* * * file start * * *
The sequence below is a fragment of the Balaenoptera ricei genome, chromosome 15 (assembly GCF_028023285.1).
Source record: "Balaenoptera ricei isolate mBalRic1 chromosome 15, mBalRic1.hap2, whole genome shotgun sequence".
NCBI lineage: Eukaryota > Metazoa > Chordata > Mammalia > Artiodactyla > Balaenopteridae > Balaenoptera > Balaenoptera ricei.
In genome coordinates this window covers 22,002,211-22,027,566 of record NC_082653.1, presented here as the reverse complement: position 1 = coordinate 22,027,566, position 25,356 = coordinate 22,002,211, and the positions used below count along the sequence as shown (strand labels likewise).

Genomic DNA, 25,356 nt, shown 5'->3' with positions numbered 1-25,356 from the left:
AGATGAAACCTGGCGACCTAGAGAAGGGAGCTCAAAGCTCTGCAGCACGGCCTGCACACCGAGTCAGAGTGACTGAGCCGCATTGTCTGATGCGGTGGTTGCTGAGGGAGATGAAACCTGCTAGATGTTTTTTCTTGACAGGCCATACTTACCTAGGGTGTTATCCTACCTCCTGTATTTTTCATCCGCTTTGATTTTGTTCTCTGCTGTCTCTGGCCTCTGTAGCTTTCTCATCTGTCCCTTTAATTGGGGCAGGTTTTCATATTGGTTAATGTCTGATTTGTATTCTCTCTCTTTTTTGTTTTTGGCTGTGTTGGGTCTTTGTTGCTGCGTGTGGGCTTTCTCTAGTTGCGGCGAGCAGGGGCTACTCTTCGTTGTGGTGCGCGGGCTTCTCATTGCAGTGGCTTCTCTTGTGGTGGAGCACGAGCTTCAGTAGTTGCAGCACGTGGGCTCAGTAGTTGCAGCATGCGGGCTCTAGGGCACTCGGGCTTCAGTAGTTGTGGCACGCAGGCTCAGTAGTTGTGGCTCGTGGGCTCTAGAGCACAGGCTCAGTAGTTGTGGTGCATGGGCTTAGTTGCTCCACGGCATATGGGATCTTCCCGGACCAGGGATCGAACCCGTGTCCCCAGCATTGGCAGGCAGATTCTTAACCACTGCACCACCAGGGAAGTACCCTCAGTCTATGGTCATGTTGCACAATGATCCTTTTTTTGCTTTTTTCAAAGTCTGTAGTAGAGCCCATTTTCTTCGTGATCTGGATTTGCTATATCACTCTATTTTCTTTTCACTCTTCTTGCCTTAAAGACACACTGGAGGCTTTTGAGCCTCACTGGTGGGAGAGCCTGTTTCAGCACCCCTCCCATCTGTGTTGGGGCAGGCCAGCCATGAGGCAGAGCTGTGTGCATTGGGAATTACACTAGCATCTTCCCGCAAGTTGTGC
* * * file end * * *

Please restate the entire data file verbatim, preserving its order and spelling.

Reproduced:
The sequence below is a fragment of the Balaenoptera ricei genome, chromosome 15 (assembly GCF_028023285.1).
Source record: "Balaenoptera ricei isolate mBalRic1 chromosome 15, mBalRic1.hap2, whole genome shotgun sequence".
NCBI lineage: Eukaryota > Metazoa > Chordata > Mammalia > Artiodactyla > Balaenopteridae > Balaenoptera > Balaenoptera ricei.
In genome coordinates this window covers 22,002,211-22,027,566 of record NC_082653.1, presented here as the reverse complement: position 1 = coordinate 22,027,566, position 25,356 = coordinate 22,002,211, and the positions used below count along the sequence as shown (strand labels likewise).

Genomic DNA, 25,356 nt, shown 5'->3' with positions numbered 1-25,356 from the left:
AGATGAAACCTGGCGACCTAGAGAAGGGAGCTCAAAGCTCTGCAGCACGGCCTGCACACCGAGTCAGAGTGACTGAGCCGCATTGTCTGATGCGGTGGTTGCTGAGGGAGATGAAACCTGCTAGATGTTTTTTCTTGACAGGCCATACTTACCTAGGGTGTTATCCTACCTCCTGTATTTTTCATCCGCTTTGATTTTGTTCTCTGCTGTCTCTGGCCTCTGTAGCTTTCTCATCTGTCCCTTTAATTGGGGCAGGTTTTCATATTGGTTAATGTCTGATTTGTATTCTCTCTCTTTTTTGTTTTTGGCTGTGTTGGGTCTTTGTTGCTGCGTGTGGGCTTTCTCTAGTTGCGGCGAGCAGGGGCTACTCTTCGTTGTGGTGCGCGGGCTTCTCATTGCAGTGGCTTCTCTTGTGGTGGAGCACGAGCTTCAGTAGTTGCAGCACGTGGGCTCAGTAGTTGCAGCATGCGGGCTCTAGGGCACTCGGGCTTCAGTAGTTGTGGCACGCAGGCTCAGTAGTTGTGGCTCGTGGGCTCTAGAGCACAGGCTCAGTAGTTGTGGTGCATGGGCTTAGTTGCTCCACGGCATATGGGATCTTCCCGGACCAGGGATCGAACCCGTGTCCCCAGCATTGGCAGGCAGATTCTTAACCACTGCACCACCAGGGAAGTACCCTCAGTCTATGGTCATGTTGCACAATGATCCTTTTTTTGCTTTTTTCAAAGTCTGTAGTAGAGCCCATTTTCTTCGTGATCTGGATTTGCTATATCACTCTATTTTCTTTTCACTCTTCTTGCCTTAAAGACACACTGGAGGCTTTTGAGCCTCACTGGTGGGAGAGCCTGTTTCAGCACCCCTCCCATCTGTGTTGGGGCAGGCCAGCCATGAGGCAGAGCTGTGTGCATTGGGAATTACACTAGCATCTTCCCGCAAGTTGTGC